QUEBEC CITY, QUE. -- A small figurine of Quebec's director of public health, given to him as recognition for his efforts during the COVID-19 pandemic, will have to be handed over to authorities because it runs contrary to the province's ethics rules, The Canadian Press has learned.

The 30-centimetre likeness of Dr. Horacio Arruda was created by Montreal's Studio Artefact using 3D printing.

The company's design director, Louis-Philippe Dugre-Thibaudeau, posted on May 8 about the item, calling it "A colourful work for a man who is just as colourful."

But the figurine runs afoul of the province's ethics regulations, exceeding what is deemed "acceptable" according to rules regarding ethics and professional conduct of public administrators.

The province's Health Department came to the conclusion after a week of analysis.

A section of the ethics rules states that public administrators may not accept any gift, hospitality or other advantage other than that of modest value.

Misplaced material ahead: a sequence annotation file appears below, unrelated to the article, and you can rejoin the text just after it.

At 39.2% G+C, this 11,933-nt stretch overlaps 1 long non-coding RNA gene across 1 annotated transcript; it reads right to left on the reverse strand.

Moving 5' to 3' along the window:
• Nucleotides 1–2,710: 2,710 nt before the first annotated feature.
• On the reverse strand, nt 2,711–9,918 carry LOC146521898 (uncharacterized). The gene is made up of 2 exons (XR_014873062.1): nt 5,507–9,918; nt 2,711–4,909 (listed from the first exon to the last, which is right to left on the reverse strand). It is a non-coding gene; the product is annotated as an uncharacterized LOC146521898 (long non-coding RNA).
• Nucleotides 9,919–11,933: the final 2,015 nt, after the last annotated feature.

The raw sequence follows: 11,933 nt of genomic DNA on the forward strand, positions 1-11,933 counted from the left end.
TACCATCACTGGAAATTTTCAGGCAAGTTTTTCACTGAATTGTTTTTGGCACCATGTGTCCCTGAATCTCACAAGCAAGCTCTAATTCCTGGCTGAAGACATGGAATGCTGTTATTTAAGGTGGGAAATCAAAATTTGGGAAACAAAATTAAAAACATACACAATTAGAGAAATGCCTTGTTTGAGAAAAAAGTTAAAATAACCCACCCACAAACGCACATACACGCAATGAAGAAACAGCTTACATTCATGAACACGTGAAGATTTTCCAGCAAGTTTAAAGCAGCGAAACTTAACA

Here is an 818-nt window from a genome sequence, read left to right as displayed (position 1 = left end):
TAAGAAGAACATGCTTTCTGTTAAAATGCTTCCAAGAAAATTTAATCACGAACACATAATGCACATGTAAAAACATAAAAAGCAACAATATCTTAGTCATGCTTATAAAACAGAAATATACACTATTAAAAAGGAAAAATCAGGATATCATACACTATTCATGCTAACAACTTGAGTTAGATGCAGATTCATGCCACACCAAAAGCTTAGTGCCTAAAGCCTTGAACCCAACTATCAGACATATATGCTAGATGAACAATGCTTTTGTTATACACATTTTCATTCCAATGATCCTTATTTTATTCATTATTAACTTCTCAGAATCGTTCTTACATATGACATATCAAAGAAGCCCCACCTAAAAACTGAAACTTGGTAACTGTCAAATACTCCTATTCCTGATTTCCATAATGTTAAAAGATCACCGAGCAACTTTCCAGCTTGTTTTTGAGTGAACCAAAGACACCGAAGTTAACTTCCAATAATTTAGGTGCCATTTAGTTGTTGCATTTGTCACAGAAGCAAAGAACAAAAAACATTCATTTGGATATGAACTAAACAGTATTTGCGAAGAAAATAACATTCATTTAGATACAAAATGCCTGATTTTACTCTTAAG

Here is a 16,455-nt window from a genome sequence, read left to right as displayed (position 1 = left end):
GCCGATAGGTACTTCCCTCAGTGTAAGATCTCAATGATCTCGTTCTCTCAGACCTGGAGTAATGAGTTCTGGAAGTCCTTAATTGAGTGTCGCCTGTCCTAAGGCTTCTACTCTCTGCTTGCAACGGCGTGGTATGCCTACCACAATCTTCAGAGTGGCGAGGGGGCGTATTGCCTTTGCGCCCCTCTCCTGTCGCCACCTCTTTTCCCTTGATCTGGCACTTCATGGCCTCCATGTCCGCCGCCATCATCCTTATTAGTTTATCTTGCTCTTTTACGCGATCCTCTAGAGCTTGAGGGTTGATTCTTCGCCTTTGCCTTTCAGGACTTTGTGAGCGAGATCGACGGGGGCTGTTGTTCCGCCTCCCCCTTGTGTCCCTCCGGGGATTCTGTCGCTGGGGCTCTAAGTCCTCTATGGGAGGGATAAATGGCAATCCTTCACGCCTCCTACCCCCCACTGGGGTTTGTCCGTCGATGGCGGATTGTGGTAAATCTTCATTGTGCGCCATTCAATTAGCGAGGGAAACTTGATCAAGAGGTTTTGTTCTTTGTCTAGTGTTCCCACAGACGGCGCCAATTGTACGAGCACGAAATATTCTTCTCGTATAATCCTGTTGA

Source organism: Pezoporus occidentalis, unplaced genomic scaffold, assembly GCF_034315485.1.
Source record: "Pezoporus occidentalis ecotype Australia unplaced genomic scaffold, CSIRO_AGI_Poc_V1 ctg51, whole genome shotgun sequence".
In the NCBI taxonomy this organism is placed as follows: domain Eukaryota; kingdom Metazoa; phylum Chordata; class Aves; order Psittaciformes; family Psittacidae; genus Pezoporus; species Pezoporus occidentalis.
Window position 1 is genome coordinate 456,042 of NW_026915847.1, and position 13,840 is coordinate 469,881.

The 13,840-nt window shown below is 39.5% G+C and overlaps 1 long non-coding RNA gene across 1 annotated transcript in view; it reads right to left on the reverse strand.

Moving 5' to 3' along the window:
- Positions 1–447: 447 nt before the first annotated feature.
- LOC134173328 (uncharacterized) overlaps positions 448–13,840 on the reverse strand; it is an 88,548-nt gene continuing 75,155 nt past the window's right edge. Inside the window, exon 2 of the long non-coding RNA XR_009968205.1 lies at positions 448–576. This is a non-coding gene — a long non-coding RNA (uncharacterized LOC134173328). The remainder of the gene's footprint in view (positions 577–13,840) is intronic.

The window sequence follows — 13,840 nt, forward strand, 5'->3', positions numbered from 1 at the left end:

"Any other gift ... must be returned to the donor or to the State," the rules read.

The figurine will be handed over to the province and will be displayed at the Health Department's offices, said Marie-Louise Harvey, a spokeswoman for the department.

"The statuette, accompanied by an explanatory note, will therefore be accessible to all employees and visitors," she said.

Arruda, who has been a strong presence in the provinces COVID-19 fight, has received about 20 or so gifts -- most of them handcrafted, Harvey said.

Among them, she said: a hospital gown with his name embroidered on it, face covers, soap in the shape of a tartlet, a T-shirt that read "Courage, it's going to be fine" as well as a "significant" number of children's cards, letters and drawings.

These objects have a value "much more emotional than monetary", the department ruled.

Quebecers can absolutely continue to send gifts, since this is a way to "express their gratitude" to Arruda, who has become an important part of their daily lives.

"Insofar as the gesture is not excessive, the ministry does not see the need to repress these attentions," Harvey said.

In his role, Arruda advises and assists the province's health minister and deputy health minister on public health matters.

This report by The Canadian Press was first published May 25, 2020.